On low-power radios, the current consumption for reception is similar to the consumption for transmission. For example, the Texas Instruments CC2652 System-on-Chip datasheet claims these values:
- Active-Mode RX: 6.9 mA
- Active-Mode TX 0 dBm: 7.3 mA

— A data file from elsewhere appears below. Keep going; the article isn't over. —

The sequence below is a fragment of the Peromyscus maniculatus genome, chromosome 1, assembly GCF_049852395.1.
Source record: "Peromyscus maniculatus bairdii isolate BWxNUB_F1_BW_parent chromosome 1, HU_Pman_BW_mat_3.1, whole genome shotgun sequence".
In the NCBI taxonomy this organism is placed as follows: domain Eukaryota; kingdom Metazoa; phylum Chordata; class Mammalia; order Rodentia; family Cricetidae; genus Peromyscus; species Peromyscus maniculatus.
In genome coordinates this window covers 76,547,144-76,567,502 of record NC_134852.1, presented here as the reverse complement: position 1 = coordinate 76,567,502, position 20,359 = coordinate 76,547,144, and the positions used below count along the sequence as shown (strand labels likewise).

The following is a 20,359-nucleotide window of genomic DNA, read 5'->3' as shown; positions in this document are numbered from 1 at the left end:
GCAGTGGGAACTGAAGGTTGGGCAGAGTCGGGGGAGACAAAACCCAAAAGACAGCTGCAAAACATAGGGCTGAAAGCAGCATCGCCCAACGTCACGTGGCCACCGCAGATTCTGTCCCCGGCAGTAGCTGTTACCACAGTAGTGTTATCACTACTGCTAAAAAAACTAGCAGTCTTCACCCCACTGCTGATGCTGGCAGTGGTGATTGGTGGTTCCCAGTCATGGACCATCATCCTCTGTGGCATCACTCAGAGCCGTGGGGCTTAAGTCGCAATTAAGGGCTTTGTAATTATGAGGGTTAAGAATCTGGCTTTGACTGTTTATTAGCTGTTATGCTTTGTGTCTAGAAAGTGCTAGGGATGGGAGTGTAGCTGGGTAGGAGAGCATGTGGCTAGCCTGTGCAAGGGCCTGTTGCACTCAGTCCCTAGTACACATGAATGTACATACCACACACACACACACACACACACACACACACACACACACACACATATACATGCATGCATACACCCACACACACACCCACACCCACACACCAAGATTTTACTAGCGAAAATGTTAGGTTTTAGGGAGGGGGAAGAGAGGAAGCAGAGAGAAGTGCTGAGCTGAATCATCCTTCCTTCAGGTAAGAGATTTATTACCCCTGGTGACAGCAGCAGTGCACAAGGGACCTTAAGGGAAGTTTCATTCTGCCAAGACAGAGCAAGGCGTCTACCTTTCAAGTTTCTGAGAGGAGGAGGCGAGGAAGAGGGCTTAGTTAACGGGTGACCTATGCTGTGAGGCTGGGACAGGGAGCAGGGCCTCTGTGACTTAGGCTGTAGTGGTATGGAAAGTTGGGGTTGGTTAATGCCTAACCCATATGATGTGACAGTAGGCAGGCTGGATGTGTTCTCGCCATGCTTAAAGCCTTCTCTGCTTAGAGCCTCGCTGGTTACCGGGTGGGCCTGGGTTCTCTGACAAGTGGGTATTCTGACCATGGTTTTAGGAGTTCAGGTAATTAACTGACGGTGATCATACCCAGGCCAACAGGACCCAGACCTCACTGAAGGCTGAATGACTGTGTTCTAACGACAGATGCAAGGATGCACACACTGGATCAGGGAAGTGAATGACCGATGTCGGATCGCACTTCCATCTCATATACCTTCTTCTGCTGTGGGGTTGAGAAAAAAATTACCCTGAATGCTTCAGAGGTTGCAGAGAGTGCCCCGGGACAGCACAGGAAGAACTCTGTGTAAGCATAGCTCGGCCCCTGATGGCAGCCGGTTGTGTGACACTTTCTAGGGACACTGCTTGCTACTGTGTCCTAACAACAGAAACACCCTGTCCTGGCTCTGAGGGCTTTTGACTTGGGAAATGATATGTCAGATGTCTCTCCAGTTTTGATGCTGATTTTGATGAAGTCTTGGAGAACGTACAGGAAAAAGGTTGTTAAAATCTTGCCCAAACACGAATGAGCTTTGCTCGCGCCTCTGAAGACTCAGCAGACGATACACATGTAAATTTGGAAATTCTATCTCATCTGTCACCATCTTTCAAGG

I've read an explanation that the most energy hungry component is the local oscillator, which generates the high-frequency carrier wave and needs to do that both for reception and transmission. However, it's not clear to me why would the generated sine wave need to be with similarly high amplitude in the case of reception, compared with the case of transmission. An alternative hypothesis is that running all of the (other) analog and digital RF components is what consumes the energy. Can you clear up the confusion?